At first, Salamatou did not understand what it meant to be HIV positive, she felt being HIV positive meant she was free from the virus. Understanding her level of education, the service provider used her vernacular to educate her on what HIV is all about, why she needed to take medication for life, the different modes of HIV transmission, and the steps to take to protect her unborn baby from contracting the virus. Conscious that adherence to treatment could prevent mother-to-child transmission of HIV which accounts for 8% of HIV transmission in Cameroon, Salamatou was ready to do anything to keep her baby safe. She started learning more about her health and how to avoid re-infection. Empowered, Salamatou decided to open up to her husband. “he was very furious and warned me never to bring the topic up again. He repudiated me once and told me it was out of pity he was keeping me, if not he will have just sent me off as he did to my co-wife. I was banned from leaving the house till further notice” During her stay home, one of Salamatou’s co-wife visited her. It was the eldest of them all and she always looked up to her as a mother. Salamatou opened up to her. To her greatest dismay, her co-wife informed her that HIV was the cause of the saga that pushed their husband to utter the three-letter words that pushed their co-wife to leave. Salamatou made the hard decision to escaped one night to Foumban, the divisional capital of Noun. Once in Foumban, she was harbored by a relative. Salamatou is convinced that she can better follow up with her treatment and ensure the health of her baby away from her husband. While early marriages is in-vogue in the Noun, so are the rates of divorce/separations, it is estimated that over 40% of women married within the age of 13-20 end up as widows or  eparated/divorced in their 30s-40s. the quest of starting life anew, their impoverished background coupled with their limited knowledge on sexual education has increased the rate of unprotected sex with multiple partners amongst them, hence increase their exposure to HIV infection.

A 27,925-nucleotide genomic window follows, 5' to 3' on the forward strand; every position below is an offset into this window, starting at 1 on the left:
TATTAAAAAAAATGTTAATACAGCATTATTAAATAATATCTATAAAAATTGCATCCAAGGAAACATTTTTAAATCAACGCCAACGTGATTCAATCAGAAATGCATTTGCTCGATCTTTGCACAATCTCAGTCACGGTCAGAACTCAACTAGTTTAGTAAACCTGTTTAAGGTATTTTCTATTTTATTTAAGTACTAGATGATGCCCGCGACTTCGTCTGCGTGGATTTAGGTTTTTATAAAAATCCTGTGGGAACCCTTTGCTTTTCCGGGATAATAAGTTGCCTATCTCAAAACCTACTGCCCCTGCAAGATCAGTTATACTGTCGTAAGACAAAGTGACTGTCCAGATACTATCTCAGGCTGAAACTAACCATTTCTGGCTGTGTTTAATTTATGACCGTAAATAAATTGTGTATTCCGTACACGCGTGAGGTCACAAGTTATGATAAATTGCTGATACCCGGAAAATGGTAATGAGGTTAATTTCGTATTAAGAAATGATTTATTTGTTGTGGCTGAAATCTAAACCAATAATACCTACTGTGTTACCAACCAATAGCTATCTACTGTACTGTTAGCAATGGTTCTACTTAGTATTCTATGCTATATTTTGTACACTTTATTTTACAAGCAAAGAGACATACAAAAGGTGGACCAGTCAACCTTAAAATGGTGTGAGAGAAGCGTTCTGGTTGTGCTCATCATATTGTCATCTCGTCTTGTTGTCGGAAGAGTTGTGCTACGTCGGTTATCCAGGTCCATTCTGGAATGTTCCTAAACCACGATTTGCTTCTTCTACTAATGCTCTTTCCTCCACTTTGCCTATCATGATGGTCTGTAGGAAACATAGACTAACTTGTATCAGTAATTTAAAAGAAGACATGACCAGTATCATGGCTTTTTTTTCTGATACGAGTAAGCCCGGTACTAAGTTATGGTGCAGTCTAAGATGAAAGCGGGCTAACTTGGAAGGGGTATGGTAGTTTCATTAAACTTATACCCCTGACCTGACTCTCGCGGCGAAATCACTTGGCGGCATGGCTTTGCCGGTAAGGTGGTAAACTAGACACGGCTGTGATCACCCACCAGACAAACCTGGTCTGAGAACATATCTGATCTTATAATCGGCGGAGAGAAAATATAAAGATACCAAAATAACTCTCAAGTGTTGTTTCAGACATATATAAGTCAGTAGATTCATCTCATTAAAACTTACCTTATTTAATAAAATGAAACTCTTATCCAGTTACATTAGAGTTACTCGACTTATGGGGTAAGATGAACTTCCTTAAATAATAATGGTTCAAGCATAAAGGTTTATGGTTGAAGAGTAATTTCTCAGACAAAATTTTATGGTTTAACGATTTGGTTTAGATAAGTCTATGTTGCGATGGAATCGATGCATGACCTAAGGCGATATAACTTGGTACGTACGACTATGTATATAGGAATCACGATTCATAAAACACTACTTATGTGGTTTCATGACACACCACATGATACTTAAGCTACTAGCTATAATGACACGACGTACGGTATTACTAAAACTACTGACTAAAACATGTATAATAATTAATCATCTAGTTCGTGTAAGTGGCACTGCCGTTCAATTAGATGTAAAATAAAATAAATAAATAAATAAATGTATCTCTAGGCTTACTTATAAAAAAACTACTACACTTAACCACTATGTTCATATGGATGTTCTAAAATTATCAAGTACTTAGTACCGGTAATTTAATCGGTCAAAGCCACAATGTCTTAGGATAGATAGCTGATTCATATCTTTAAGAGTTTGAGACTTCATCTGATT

“Our moral values represent our culture and the importance of our culture lies in its close association with our way of living and thinking. Going contrary to this set of norms made me an outcast. Yet I’m ready to be that outcast if that is what it takes to have a healthy baby” Salamatou quipped.

According to the HIV-Free Project in Cameroon, the Noun harbors 20% of persons living with HIV in the Western Region of Cameroon with 70% being women, mostly of childbearing age. While many factors may account for these high numbers, the lapses of the culture of early marriages, and high rates of divorce, coupled with the low rate of sexual education are some key indicators that have favored the spread of HIV transmission among these beautiful people. If nothing is done, more girls would be infected with a ripple effect on the general population.